French Onion Soup

The first time I ever had French onion soup I was at my teacher Mrs. Mahoney’s house for a French Club holiday party – Yankee swap style. I was one of the only freshman there and felt really awkward. Would people want the gift I brought? Who can I talk to? What jerk stepped in dog poop and tracked it inside? Good GOD when did I step in dog poop?? How can I take my shoes off without making it obvious it was me who ruined her cream carpets? So many thoughts were racing through my mind (14 years later… sorry about the rug Mrs. Mahoney…).  At some point in the evening she waved us into her open kitchen to start eating all the different foods she and her elderly mother had prepared for us. The two of them were French Canadian and I remember that her mother didn’t speak much English. She pointed out a soup and gestured for me and my friend Kate to try it. When I heard it was onion soup I remember thinking that sounded gross. At 14 I definitely wasn’t a vegetable eater and the idea of eating a soup that was named after a vegetable seemed really unappetizing/risky. I didn’t want to be rude though so I had a small bowl and couldn’t believe how delicious it was. I think I served a second bowl I liked it so much. It was love at first taste.

Since then I have had a few particularly delicious encounters with French onion soup. My ex’s aunt Ginny down in CT made a delicious treat at a party that was actually an entire onion that when you broke it up with your spoon would just fall apart and tasted exactly like the soup. I wish I knew how she did it. I think a bouillon cube was involved. My mom also works in a school with a culinary department and her coworker (who later became my sis’s father-in-law) has a delicious recipe that he makes around the holidays. It’s glorious. My mom knows how much I love French onion soup and bought me 4 beautiful French onion soup bowls when I moved last month and I’ve been excited to break them in.

I combined 2 different recipes. The first is Martha Stewart’s which is the one my mom and Chef Courcy use. The other is Pioneer Woman’s.

This recipe below serves 2 healthy portions. Please keep in mind that onions will shrink down quite a bit so it might seem like too much onion but its not. This will take you an hour and a half…but you don’t need to be standing in the kitchen that whole time. You can definitely do other things and come back and check on the soup.

Ingredients

-4 yellow onions. Ends chopped off and sliced thin from end to end.

-3 cups beef broth (low sodium is always best…)

-about 2 tsp chopped fresh thyme or a healthy shake of dried thyme. I used dry…

-1 tsp sugar

-about 1 tbsp flour

-1/2 cup dry white wine (or sherry)

-dash of Worcestershire sauce (not necessary if you don’t already have some at home)

-4 tbsp unsalted butter

-french baguette sliced

-block of Swiss cheese grated (or Gruyere)

Process

First chop up your onions. In a large pot (dutch oven, le creuset, or any large stovetop pan with a lid) melt your butter over medium heat. I actually added a little olive oil too although now I can’t remember why. Throw in your onions. After a few minutes sprinkle in your sugar. Keep the onions stove top without the lid for about an hour total. You will need to keep an eye on them and stir occasionally. They will become a very nice dark brown and get much smaller when they caramelize (see photos below). Pioneer Woman recommends baking them in the oven for an hour to get a better brown color… but I found it worked great on the stove top. I didn’t have an oven safe pot that was the right size (my le creuset is small) so I kept it on the stove top, which is how Martha does hers.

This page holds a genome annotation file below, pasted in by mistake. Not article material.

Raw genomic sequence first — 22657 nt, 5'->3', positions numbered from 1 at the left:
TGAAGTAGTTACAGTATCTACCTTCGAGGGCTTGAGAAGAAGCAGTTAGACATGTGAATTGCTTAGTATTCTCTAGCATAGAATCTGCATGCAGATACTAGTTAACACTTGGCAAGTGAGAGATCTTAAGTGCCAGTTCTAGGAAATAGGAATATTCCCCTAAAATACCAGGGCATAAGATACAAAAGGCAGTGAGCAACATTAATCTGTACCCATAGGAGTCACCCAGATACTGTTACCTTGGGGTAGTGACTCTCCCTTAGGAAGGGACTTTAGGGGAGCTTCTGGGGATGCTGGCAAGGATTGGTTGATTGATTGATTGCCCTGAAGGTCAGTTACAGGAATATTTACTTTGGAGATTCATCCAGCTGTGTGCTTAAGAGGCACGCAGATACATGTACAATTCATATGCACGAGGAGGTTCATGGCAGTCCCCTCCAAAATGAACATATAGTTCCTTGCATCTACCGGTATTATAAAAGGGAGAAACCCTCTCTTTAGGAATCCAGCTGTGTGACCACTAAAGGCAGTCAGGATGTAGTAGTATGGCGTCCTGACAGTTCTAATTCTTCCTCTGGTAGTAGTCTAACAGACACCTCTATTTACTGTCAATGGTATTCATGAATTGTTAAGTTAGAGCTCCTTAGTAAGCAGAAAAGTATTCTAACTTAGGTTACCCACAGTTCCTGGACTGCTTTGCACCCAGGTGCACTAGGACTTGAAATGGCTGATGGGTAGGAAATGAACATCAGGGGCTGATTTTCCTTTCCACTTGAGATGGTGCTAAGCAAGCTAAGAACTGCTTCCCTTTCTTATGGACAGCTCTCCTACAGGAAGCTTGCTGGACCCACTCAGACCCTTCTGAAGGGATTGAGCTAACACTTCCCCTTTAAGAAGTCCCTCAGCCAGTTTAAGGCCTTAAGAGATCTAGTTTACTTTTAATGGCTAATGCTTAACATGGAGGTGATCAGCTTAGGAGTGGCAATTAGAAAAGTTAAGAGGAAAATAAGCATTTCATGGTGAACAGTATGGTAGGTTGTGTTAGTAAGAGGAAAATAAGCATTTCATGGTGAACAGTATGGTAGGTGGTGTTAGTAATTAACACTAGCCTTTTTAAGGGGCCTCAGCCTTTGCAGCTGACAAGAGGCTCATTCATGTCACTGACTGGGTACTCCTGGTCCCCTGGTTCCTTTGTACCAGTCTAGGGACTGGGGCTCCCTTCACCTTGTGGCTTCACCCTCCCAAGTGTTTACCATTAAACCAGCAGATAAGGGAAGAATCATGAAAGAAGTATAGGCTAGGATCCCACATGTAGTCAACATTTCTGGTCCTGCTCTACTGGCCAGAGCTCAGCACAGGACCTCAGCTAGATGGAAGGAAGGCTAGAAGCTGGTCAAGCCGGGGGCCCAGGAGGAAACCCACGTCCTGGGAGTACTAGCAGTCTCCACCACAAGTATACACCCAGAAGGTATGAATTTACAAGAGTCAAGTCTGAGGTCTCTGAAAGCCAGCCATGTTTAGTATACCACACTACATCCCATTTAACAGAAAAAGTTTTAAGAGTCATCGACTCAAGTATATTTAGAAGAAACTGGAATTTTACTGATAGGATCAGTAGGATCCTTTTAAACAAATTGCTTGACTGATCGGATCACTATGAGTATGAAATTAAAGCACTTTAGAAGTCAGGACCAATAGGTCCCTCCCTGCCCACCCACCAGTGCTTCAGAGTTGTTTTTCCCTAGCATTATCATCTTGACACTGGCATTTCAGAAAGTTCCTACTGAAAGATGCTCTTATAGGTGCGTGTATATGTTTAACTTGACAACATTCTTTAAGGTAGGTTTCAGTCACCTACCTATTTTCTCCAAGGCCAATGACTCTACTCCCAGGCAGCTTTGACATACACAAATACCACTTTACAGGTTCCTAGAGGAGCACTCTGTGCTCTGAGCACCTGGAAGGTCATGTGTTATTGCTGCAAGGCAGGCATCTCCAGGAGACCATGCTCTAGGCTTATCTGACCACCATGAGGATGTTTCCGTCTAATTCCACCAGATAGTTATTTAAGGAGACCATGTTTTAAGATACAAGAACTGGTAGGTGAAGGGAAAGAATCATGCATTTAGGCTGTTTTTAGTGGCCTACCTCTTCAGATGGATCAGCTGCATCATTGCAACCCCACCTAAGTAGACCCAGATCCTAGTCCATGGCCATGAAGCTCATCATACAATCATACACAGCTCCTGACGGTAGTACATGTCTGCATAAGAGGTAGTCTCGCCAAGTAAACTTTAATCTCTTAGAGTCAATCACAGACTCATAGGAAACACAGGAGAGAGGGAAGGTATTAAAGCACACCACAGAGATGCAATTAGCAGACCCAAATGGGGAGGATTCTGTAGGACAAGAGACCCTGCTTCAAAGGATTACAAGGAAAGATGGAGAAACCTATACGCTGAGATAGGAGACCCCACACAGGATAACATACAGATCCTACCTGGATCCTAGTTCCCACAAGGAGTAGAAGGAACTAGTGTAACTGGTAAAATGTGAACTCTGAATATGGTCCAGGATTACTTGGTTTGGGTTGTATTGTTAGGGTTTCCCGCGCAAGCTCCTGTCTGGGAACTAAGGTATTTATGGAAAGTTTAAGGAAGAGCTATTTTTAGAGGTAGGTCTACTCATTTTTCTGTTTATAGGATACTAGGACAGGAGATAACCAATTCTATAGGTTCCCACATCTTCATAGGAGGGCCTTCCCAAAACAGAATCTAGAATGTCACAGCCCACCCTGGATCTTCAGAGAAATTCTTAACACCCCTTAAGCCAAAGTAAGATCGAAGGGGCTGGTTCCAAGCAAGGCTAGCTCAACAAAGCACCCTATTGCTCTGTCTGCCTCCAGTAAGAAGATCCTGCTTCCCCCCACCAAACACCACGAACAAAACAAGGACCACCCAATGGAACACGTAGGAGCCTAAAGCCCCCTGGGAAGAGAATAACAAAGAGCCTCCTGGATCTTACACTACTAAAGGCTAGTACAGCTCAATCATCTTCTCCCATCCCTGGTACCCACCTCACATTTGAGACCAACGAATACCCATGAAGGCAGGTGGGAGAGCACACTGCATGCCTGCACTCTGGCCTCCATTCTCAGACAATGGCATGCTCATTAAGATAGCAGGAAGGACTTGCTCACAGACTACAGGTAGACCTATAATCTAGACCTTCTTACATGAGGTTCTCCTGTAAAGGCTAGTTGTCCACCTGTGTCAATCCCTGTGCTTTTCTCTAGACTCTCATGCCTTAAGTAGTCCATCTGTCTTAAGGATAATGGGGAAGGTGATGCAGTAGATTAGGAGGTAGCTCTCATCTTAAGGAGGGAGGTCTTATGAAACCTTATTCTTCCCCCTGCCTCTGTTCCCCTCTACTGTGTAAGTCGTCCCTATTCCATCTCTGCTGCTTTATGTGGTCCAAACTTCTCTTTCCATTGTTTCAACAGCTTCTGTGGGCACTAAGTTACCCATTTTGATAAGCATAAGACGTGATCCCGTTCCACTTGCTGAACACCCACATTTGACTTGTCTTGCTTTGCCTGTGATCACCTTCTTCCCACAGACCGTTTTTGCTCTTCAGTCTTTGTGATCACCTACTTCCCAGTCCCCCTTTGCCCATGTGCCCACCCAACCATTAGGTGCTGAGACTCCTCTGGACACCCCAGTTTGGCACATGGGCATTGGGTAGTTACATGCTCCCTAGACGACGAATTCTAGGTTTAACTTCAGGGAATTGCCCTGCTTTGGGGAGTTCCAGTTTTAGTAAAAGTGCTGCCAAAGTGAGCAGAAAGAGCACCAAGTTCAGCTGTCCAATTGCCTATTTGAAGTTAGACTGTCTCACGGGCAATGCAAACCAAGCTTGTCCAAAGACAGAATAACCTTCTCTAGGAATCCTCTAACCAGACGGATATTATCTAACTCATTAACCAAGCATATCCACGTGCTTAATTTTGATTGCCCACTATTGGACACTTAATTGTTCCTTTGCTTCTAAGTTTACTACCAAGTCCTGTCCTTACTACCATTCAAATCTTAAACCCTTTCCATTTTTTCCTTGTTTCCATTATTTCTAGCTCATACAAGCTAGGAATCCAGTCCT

onionsonions2onions3onions4

 

After an hour total on the stove top sprinkle in your flour and mix. Add your wine (Pioneer Woman shuts her stove top off when she does this for safety reasons so I did too. Once the wine was in I turned the gas back on). Then add your beef broth, dash of Worcestershire, and thyme. Mix together. Get the soup simmering and put the lid on so the pot is only partially covered. You may need to turn the heat down a tiny bit if the simmer is a bit too aggressive.

winesimmerpartial

In the meantime, slice your french baguette into thin slices and butter one side. On a rimmed baking sheet place the buttered baguette pieces. About 5 minutes before your soup is done broil the bread for a minute or two to brown them. Keep an eye on them so you don’t burn them. Set aside. Grate your cheese and set aside (everyone I know seems to prefer Swiss but Gruyere is always a popular choice too). Once the soup has been simmering for about 30 minutes you can go ahead and shut off the stove top. Ladle into bowls and place 1 or 2 pieces of the toast on top. Then sprinkle on the cheese and broil until the cheese melts, about 1 minute. I used the same baking sheet my bread was on to place my bowls when I broiled again.

breadtoo cute!great giftmmmenjoy

You can always make extra of this and store it for leftovers.

Enjoy the deliciousness.

Helpful Hint: My sister-in-law told me she buys the tiny little bottles of wine when she sees them at convenience stores so she doesn’t waste a huge bottle for a dish. Genius! I am 100% on board with this and following suit. The bottle above is just a mini… plus I had enough leftover for a little glass while I cooked 😉

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